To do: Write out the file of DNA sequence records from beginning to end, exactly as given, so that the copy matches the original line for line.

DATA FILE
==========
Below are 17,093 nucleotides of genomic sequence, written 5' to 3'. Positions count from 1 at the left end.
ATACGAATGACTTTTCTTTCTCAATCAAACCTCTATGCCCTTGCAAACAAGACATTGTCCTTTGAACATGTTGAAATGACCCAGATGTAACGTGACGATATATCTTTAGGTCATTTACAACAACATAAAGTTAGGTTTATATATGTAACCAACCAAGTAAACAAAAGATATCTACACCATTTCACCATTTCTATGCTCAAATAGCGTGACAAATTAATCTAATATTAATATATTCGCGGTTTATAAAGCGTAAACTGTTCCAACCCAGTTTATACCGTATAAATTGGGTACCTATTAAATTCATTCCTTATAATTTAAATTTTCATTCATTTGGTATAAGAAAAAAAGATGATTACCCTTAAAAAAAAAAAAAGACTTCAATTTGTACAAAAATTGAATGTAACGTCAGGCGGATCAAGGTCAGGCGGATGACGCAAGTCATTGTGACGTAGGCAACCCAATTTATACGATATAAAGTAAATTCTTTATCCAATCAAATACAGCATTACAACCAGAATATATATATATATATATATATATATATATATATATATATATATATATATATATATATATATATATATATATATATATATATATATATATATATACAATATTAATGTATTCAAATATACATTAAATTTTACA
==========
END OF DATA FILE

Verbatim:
Below are 17,093 nucleotides of genomic sequence, written 5' to 3'. Positions count from 1 at the left end.
ATACGAATGACTTTTCTTTCTCAATCAAACCTCTATGCCCTTGCAAACAAGACATTGTCCTTTGAACATGTTGAAATGACCCAGATGTAACGTGACGATATATCTTTAGGTCATTTACAACAACATAAAGTTAGGTTTATATATGTAACCAACCAAGTAAACAAAAGATATCTACACCATTTCACCATTTCTATGCTCAAATAGCGTGACAAATTAATCTAATATTAATATATTCGCGGTTTATAAAGCGTAAACTGTTCCAACCCAGTTTATACCGTATAAATTGGGTACCTATTAAATTCATTCCTTATAATTTAAATTTTCATTCATTTGGTATAAGAAAAAAAGATGATTACCCTTAAAAAAAAAAAAAGACTTCAATTTGTACAAAAATTGAATGTAACGTCAGGCGGATCAAGGTCAGGCGGATGACGCAAGTCATTGTGACGTAGGCAACCCAATTTATACGATATAAAGTAAATTCTTTATCCAATCAAATACAGCATTACAACCAGAATATATATATATATATATATATATATATATATATATATATATATATATATATATATATATATATATATATATATATATATATATATATATATATACAATATTAATGTATTCAAATATACATTAAATTTTACA